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Sutton Common

Professor Robert Van de Noort and Dr Henry Chapman (University of Birmingham, then at the University of Hull)

'Sutton Common' is the name of three fields south of Askern, South Yorkshire, which includes the remains of an Iron Age 'double enclosure', straddling the palaeochannel of the Hampole Beck, which is now completely drained. The site is without parallel in England, and whilst considerable advancements have been made in previous work, the function of the site, and its meaning and significance on a local, regional and national levels remain elusive. Various suggestions have been made for the site's function, ranging from that of a Roman camp or camps (e.g. Whiting 1936), to a 'lowland hillfort', a 'marsh fort', a refuge camp, a site with extensive grain storage facilities, an elite settlement, a site with ideological or ritual functions signified by its relationship within a wetland landscape, or possibly a combination of these (e.g. Parker Pearson & Sydes 1996, 1997 and elsewhere). The interpretation of the site as a set of Roman camps can be dismissed, but as yet none of the remaining suggestions can be proven to be more valid than others.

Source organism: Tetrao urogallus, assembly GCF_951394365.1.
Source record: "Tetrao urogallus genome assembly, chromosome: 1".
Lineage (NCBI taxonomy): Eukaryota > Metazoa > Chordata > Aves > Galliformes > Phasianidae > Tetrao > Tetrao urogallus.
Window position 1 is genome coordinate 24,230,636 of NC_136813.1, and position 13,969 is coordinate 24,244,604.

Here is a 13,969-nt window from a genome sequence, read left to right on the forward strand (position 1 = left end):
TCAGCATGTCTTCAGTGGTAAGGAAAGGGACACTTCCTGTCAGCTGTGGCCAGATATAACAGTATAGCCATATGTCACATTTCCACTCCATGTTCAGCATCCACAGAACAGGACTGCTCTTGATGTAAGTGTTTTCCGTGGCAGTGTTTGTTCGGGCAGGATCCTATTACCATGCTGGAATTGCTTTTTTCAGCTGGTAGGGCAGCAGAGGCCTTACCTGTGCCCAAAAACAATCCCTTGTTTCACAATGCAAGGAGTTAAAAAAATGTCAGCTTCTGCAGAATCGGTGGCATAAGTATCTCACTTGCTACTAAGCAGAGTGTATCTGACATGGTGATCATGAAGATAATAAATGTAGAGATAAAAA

Between 1998 and 2003 new excavation was undertaken by Robert Van de Noort and Henry Chapman at Sutton Common in partnership with the University of Hull. Whilst these excavations were aimed at determining the function(s) of the site, it is part of a wider project aimed at preserving in situ large parts of the site and its wider surroundings. This project is spearheaded by the Trustees of the Carstairs Countryside Trust, who own the land, in partnership with English Heritage, English Nature, Countryside Agency, the Universities of Exeter and Hull and Grantham Brundell and Farran.

In 2006 the post-excavation process was completed, and the monograph 'Sutton Common- the excavation of an Iron Age 'marsh-fort' was edited by Robert Van de Noort, Henry Chapman and John Collis and published by the CBA (Research report 154) in 2007.